I visited the Fine Art Musuem in Boston a few weeks ago and was lucky enough to see two exhibits that were truly inspiring. On display were 50 WWI wartime posters from the United States and Europe—including select examples from Britain, France, Germany, and Russia and an incredible solo show featuring the work of Jamie Wyeth. Oh, and the Magna Carta was there too, no big deal.
I’ve always loved screen-printed posters for their use of color, negative space, hand letting and quirky language. It was really interesting to see how each nation approached wartime and how the designers thought best to encourage citizens to enlist or support the war. France went with a subtle palette and messages that pulled at the heartstrings while the U.S. charged forward with bold colors and brazen imagery. I’m personally a fan of the Victory Garden poster for its message; a message I see very relevant for today as well.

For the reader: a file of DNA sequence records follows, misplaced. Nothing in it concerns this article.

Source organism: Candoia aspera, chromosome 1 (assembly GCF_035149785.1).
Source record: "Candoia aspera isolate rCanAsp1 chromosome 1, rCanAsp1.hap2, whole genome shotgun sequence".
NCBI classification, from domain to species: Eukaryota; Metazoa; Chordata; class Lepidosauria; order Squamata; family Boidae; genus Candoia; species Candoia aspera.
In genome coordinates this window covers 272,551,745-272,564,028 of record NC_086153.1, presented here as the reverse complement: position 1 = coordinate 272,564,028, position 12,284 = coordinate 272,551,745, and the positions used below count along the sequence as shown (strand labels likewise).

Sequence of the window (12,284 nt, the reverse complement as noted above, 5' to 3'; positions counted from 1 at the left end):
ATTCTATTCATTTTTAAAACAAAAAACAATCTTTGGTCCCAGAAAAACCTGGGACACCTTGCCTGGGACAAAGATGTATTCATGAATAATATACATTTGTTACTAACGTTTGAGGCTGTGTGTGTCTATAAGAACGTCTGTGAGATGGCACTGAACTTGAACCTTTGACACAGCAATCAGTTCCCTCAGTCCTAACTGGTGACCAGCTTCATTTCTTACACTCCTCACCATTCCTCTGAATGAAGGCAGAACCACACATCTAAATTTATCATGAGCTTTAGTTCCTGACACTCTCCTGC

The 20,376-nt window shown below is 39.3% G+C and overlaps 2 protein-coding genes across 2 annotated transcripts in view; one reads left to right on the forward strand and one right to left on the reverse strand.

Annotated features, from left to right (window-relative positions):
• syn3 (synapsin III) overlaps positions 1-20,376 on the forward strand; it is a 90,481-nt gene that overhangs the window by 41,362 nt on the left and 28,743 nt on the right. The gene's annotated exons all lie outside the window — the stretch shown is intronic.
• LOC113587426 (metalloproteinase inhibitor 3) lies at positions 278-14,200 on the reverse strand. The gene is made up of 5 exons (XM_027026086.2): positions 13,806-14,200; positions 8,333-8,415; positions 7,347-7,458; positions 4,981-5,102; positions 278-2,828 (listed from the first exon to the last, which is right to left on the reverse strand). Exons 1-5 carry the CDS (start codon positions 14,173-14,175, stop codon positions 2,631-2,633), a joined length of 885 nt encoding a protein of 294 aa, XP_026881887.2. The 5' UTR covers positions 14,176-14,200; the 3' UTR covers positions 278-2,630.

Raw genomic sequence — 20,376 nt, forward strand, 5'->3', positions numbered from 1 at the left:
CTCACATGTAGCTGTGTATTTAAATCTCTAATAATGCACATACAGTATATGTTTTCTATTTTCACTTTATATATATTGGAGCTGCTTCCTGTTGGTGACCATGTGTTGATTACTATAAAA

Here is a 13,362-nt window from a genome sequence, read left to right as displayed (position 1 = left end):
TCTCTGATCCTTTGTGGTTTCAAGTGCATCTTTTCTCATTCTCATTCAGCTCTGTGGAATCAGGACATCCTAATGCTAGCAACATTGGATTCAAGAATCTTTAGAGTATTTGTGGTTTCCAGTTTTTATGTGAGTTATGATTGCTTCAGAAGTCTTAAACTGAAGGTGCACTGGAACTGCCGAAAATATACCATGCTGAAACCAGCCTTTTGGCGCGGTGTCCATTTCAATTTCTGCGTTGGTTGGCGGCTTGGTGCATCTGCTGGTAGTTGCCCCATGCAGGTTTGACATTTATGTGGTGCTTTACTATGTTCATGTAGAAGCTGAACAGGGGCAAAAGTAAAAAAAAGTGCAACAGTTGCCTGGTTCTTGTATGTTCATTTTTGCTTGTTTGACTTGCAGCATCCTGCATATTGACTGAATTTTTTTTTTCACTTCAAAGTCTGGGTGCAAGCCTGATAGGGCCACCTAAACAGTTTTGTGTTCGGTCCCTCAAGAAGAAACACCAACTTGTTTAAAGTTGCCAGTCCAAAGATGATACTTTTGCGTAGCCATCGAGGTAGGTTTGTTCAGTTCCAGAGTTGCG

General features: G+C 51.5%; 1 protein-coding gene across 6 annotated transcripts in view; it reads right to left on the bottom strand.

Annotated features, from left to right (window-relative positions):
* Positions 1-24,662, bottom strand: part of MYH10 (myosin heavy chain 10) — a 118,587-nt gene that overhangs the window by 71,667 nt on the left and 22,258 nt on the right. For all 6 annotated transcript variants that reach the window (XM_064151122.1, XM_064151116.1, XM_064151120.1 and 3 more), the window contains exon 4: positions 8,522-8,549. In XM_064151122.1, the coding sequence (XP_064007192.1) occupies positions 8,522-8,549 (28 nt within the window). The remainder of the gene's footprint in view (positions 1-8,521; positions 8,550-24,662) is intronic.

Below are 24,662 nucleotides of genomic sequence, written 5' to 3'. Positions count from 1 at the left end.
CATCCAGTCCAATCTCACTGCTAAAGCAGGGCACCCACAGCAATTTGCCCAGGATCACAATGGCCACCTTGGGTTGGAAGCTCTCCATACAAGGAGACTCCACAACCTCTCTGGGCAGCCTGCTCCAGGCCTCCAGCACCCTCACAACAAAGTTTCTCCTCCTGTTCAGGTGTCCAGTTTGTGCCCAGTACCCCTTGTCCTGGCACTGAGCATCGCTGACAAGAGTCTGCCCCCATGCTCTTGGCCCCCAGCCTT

The earlier work by Jamie I found more appealing for its bold expression, off cropping and sentiment. His later works had an eerie and macabre undertone that I was intrigued, but visual uninspired by. Learning about his relationships with Andy Warhol and wife, Phyllis through his art was really beautiful. I love the painting of Phyllis walking with her crutches, catching snowflakes on her tongue.